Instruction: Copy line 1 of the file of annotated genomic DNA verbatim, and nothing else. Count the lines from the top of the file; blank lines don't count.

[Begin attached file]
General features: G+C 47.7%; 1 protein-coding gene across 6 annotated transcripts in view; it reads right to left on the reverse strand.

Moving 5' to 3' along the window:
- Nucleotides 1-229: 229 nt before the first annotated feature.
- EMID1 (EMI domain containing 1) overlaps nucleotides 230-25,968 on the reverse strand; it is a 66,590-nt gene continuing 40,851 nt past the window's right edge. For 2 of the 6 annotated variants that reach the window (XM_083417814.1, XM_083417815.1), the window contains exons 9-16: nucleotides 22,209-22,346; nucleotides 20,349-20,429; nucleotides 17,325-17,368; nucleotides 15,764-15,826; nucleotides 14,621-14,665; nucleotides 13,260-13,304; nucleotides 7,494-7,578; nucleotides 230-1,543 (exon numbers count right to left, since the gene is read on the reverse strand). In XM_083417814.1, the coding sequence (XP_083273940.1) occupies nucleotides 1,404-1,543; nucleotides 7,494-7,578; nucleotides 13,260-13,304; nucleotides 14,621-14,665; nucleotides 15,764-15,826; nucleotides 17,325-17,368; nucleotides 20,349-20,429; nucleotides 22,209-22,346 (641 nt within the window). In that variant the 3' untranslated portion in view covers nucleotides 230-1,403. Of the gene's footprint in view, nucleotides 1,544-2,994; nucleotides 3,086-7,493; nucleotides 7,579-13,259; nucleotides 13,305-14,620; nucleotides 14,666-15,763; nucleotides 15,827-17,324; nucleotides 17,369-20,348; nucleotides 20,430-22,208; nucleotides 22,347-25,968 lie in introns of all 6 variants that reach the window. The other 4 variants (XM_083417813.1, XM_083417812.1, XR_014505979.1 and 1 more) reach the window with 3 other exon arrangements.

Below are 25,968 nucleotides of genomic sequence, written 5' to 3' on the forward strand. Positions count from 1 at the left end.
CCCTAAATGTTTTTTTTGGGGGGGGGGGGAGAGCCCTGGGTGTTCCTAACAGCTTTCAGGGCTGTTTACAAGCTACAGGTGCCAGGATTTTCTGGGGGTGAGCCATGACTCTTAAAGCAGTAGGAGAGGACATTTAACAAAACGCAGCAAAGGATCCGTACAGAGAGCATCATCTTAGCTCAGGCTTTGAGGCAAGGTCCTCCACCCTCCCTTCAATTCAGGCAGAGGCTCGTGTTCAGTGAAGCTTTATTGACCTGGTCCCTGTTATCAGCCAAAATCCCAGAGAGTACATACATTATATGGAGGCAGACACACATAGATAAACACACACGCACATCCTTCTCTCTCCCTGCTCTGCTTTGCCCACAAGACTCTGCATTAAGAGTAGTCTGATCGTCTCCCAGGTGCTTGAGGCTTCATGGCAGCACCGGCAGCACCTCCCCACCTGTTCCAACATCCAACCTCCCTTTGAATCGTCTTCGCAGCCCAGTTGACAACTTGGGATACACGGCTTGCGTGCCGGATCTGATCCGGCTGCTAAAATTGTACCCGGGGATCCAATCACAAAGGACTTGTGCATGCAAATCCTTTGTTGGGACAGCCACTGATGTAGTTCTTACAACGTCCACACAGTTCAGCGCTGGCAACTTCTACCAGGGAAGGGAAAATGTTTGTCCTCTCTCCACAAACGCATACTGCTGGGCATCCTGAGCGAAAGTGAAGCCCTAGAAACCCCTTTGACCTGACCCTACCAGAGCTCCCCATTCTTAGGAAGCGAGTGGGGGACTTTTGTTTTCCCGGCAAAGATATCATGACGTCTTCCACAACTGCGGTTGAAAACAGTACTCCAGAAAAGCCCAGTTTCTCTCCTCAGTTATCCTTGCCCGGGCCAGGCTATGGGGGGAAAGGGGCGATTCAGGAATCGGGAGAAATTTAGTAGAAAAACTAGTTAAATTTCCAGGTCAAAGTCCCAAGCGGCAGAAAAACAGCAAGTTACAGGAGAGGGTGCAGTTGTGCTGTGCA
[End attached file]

General features: G+C 47.7%; 1 protein-coding gene across 6 annotated transcripts in view; it reads right to left on the reverse strand.